While cooperation, communication and adaptation are important to building and maintaining an Agile team, they only carry you so far. To build sustainable Agile teams, many companies use Agile software tools.

Agile software not only provides a mechanism by which teams can communicate and collaborate, some Agile software allows project managers to automatically track the key performance indicators of a team’s efficiency, including cycle time, productivity, and its ability to quickly resolve issues and fix bugs.

There are many Agile software tools on the market today. While each Agile tool has its own set of unique benefits, they all have one thing in common: they work better when being used alongside visual management.

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Kanban boards are one of the most useful tools for both Agile and non-Agile teams alike. Because Kanban boards are so flexible, they can add an extra layer of visibility to otherwise complex and difficult-to-understand projects that involve many moving pieces.

Kanban boards allow team members and project managers to visually see work in progress without having to read through long to-do lists or decipher data on a spreadsheet. Many project teams use physical whiteboards, corkboards or online Kanban boards alongside other project management systems to represent their data in a visual way.

Even if you don’t practice Agile, Kanban boards provide a way for busy people to stay organized.

Choosing the Right Agile Software Tool

Agile tools range in price and complexity, from free to paid and from very simple to highly complex. The best way to determine what Agile software tool(s) to choose is to examine the way in which your team currently functions.

Here are some questions to ask yourself when determining which Agile tool is right for you:

  • Which Agile methodology is your team interested in adopting or currently practicing?
  • Will your team use a combination of Kanban and Agile?
  • How large is your team’s average project size? (i.e. How many people are typically involved with executing a project? How long is the typical duration of your team’s projects?)
  • Do you currently use existing project management or Agile tools?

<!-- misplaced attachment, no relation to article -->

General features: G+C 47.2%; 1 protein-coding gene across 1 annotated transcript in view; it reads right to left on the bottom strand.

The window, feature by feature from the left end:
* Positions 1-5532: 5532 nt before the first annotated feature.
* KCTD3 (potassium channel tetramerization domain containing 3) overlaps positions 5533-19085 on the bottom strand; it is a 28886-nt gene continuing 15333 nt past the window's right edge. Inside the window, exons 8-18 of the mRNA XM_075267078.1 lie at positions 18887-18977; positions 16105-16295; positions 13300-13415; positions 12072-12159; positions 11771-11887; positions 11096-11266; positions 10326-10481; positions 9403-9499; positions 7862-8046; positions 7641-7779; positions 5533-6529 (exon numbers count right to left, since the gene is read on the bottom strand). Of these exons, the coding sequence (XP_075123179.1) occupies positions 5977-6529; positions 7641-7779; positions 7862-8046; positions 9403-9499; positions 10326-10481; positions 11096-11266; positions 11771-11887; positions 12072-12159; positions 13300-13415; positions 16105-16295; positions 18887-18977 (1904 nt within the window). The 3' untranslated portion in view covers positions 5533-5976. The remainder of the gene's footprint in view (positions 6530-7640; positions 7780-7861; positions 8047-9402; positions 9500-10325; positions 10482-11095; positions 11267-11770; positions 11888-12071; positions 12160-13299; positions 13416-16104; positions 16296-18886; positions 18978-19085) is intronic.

Are You Agile, Kanban, or a Combination of Both?

First, determine which methodology your team currently practices. If you are not currently practicing a form of Agile, determine which methodology may fit the best.

Don’t worry if none of them seem like the right fit. Many teams find something about each method that they want to improve or change.

For example, some teams use Kanban boards to make their work visible but also incorporate the daily standup meeting routine provided under Scrum. The practice of customizing your work method to meet the needs of your own team has become common and is a good sign that you are already thinking in terms of continuous improvement.

What’s Your Average Project Size?

Next, ask yourself how large your team’s average project size is:

  • How many people are typically involved in executing a project and where are those people geographically located?
  • How long is the typical project’s duration? If most of your projects are on the shorter end (durations lasting months, rather than years), then you may be better served by a more flexible work methodology like Kanban. Projects on the larger side may be best managed using a form of Scrum.

What Tool(s) Do You Already Use?

Finally, are you currently using an Agile tool? Do you use Basecamp, Excel, Microsoft Project or another project management tool? The ability to integrate an existing Agile tool with other tools prevents a team from having to stop production while they take days or weeks to train on a new tool. Integration also prevents team members from having to enter data twice into two separate systems.